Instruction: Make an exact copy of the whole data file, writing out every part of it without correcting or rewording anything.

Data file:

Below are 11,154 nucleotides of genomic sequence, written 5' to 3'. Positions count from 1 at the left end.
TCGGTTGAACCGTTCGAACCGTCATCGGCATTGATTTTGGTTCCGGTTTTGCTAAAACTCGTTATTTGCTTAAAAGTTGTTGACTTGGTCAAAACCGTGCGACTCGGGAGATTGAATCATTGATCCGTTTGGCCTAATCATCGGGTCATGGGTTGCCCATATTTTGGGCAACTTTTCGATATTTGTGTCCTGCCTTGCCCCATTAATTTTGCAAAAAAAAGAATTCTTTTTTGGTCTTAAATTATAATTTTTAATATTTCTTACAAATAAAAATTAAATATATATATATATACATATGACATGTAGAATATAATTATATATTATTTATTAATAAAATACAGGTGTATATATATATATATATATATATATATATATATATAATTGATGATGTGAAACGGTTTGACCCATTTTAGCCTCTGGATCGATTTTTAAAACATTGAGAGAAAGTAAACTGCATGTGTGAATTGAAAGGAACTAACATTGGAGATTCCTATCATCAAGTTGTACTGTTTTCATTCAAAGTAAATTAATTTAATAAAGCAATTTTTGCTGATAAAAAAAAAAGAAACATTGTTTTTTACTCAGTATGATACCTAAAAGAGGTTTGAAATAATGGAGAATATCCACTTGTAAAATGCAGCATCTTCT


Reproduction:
Below are 11,154 nucleotides of genomic sequence, written 5' to 3'. Positions count from 1 at the left end.
TCGGTTGAACCGTTCGAACCGTCATCGGCATTGATTTTGGTTCCGGTTTTGCTAAAACTCGTTATTTGCTTAAAAGTTGTTGACTTGGTCAAAACCGTGCGACTCGGGAGATTGAATCATTGATCCGTTTGGCCTAATCATCGGGTCATGGGTTGCCCATATTTTGGGCAACTTTTCGATATTTGTGTCCTGCCTTGCCCCATTAATTTTGCAAAAAAAAGAATTCTTTTTTGGTCTTAAATTATAATTTTTAATATTTCTTACAAATAAAAATTAAATATATATATATATACATATGACATGTAGAATATAATTATATATTATTTATTAATAAAATACAGGTGTATATATATATATATATATATATATATATATATATAATTGATGATGTGAAACGGTTTGACCCATTTTAGCCTCTGGATCGATTTTTAAAACATTGAGAGAAAGTAAACTGCATGTGTGAATTGAAAGGAACTAACATTGGAGATTCCTATCATCAAGTTGTACTGTTTTCATTCAAAGTAAATTAATTTAATAAAGCAATTTTTGCTGATAAAAAAAAAAGAAACATTGTTTTTTACTCAGTATGATACCTAAAAGAGGTTTGAAATAATGGAGAATATCCACTTGTAAAATGCAGCATCTTCT